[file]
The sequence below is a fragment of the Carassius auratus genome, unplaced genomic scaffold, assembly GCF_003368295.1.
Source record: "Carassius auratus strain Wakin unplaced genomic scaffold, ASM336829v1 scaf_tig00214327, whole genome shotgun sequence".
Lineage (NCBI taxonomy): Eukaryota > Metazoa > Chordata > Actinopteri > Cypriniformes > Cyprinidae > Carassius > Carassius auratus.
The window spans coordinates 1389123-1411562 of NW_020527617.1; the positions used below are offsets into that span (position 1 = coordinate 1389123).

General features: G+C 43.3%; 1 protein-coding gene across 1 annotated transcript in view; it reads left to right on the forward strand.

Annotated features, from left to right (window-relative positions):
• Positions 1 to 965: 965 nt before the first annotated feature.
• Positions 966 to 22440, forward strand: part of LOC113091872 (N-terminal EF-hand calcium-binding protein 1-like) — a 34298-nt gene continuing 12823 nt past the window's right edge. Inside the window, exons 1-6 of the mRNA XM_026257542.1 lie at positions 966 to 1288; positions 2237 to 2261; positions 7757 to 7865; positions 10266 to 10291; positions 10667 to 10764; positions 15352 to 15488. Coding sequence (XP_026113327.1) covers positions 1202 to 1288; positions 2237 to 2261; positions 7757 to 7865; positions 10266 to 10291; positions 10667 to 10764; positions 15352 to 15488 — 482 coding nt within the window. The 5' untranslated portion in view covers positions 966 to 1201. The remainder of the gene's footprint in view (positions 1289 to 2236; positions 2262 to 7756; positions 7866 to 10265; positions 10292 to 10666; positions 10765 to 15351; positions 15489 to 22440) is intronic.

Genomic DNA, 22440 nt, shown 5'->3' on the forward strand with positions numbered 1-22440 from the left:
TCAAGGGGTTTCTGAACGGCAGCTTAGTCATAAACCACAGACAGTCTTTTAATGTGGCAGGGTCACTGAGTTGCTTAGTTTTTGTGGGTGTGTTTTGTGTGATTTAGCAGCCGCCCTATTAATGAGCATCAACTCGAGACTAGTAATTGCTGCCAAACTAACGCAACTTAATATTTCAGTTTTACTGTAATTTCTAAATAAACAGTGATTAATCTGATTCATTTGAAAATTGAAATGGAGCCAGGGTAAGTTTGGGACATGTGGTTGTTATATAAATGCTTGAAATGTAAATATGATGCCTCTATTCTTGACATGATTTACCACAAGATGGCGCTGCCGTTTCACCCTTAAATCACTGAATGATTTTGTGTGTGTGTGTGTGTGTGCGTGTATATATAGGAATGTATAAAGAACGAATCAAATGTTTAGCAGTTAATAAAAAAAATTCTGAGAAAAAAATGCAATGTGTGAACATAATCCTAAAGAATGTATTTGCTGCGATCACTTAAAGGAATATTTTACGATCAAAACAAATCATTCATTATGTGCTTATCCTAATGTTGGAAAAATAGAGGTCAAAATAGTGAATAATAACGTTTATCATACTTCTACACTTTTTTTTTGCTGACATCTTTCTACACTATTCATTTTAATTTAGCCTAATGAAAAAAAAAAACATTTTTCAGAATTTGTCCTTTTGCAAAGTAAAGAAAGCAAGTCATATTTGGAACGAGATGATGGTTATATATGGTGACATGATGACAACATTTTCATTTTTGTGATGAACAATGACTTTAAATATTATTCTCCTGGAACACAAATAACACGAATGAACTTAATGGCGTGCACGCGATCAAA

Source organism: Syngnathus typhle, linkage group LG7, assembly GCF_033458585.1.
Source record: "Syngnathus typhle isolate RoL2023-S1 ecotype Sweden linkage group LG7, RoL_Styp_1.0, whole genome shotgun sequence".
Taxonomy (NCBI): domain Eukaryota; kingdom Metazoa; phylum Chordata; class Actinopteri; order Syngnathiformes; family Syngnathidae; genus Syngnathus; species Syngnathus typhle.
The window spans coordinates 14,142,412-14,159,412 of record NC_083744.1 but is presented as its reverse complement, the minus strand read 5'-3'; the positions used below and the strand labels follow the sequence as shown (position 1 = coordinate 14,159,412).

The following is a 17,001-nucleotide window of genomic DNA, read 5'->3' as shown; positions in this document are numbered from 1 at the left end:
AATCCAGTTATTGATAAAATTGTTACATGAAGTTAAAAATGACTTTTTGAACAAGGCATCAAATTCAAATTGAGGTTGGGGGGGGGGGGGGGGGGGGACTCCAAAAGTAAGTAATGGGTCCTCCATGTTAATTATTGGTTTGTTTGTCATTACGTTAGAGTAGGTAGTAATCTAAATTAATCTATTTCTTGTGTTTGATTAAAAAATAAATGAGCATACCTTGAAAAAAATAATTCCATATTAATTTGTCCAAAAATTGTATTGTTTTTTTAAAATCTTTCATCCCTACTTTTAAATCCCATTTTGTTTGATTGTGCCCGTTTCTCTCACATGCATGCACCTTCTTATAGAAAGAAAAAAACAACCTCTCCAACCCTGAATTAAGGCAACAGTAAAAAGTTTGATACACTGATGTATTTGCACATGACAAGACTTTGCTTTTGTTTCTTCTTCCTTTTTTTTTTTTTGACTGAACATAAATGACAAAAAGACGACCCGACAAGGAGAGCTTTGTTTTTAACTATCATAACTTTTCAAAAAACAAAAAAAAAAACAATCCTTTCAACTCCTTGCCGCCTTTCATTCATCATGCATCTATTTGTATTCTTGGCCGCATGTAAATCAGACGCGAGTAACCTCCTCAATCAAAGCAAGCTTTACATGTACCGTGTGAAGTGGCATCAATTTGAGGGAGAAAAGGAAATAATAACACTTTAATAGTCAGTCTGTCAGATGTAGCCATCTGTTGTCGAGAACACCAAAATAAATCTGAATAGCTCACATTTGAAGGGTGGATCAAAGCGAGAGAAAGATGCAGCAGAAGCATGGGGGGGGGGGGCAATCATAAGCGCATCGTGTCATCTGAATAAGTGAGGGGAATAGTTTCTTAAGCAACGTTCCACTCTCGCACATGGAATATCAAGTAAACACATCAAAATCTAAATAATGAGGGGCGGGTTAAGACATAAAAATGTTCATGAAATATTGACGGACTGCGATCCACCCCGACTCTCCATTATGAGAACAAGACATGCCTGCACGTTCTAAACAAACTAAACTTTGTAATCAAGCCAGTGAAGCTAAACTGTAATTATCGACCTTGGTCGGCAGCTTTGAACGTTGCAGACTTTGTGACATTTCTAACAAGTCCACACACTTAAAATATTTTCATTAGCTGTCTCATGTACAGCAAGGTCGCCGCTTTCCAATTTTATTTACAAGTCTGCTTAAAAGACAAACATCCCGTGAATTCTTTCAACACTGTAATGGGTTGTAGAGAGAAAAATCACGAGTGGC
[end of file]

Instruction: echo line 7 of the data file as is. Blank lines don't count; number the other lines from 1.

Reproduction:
• Positions 1 to 965: 965 nt before the first annotated feature.